Pump Prices Along the East Coast Are Rising on Gasoline Shortage

A Hess Corp. gas station in Brooklyn
Cars pull in to refuel at a Hess Corp. gas station in Brooklyn. (Craig Warga/Bloomberg News)

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Gasoline shortages rippling across the East Coast are driving up pump prices from New York to Maine, potentially frustrating the Biden administration’s effort to rein in energy costs ahead of the election.

Pump prices in the Northeast jumped overnight, bucking the downward trend seen across the rest of the country. The culprit: Some fuel terminals in the region are running out of fuel as imports slow amid a global energy crisis.

High pump prices have become a political pain point for Democrats, with the November election looming. While the Biden administration has touted its success in bringing down gasoline costs, prices remain significantly higher than a year ago, with some of the highest prices in swing states that could determine which party controls Congress.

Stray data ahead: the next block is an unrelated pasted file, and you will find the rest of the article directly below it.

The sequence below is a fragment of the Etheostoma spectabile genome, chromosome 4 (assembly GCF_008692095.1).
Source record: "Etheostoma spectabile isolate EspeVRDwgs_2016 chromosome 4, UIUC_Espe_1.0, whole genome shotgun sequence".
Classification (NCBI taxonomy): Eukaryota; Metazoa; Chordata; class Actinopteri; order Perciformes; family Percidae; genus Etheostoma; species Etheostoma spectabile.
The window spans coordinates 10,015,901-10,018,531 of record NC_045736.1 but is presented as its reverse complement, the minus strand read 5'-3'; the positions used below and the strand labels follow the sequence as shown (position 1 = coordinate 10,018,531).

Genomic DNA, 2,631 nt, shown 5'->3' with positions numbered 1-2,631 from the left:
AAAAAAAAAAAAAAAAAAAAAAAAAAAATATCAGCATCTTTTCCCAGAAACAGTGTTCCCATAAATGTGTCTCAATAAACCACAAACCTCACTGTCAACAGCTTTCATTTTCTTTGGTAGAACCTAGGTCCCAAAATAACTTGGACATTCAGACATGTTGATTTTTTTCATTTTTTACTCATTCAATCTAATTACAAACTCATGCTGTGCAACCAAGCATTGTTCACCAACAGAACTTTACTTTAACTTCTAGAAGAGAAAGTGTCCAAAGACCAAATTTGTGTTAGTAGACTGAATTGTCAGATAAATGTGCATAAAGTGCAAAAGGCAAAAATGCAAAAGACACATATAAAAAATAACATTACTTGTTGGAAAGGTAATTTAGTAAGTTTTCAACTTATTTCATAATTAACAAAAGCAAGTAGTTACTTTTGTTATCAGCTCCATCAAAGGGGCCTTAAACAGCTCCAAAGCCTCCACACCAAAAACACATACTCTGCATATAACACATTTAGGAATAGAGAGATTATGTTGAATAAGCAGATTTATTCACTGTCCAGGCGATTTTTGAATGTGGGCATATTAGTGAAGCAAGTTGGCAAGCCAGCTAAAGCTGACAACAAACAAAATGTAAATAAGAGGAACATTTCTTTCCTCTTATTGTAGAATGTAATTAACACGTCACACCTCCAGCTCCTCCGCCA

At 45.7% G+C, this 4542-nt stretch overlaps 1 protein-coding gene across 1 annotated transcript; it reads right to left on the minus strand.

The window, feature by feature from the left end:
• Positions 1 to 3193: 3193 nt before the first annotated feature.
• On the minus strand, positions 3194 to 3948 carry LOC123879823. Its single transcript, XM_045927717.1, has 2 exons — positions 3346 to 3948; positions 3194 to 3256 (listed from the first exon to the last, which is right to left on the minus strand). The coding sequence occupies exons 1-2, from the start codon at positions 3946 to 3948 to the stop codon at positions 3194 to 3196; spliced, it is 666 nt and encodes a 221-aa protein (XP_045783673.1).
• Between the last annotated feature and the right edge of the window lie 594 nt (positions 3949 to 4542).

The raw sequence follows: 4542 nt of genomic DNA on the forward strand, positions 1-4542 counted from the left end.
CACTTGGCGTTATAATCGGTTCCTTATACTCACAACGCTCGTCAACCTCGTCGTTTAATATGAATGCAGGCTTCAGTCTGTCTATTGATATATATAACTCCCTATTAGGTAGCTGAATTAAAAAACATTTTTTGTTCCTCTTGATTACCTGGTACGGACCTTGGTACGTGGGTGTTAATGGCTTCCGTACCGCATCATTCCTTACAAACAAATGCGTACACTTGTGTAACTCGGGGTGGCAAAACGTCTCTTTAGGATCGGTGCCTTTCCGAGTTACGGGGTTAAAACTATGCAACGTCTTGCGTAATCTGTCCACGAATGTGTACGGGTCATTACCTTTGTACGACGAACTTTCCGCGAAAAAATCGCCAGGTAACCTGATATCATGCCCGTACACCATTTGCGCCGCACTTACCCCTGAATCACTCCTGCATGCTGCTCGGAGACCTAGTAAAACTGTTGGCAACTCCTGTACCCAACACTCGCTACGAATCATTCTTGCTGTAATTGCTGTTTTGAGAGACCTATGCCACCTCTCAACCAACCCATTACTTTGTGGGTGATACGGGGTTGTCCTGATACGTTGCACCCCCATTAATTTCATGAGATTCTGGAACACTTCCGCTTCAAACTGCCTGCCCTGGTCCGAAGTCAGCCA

Chart of gas price increases

Though the U.S. is a massive gasoline producer, much of the fuel made on the Gulf Coast refining hub is exported to Latin America, with infrastructure constraints leaving the East Coast reliant on imports from overseas. But those imports have slowed since Russia’s invasion of Ukraine disrupted energy supplies across Europe and rerouted flows elsewhere.

Gasoline and blending component shipments into New York are 25% lower than October of last year, according to Vortexa data compiled by Bloomberg. Supplies in the New York Harbor region are at the lowest in a decade for this time of year.

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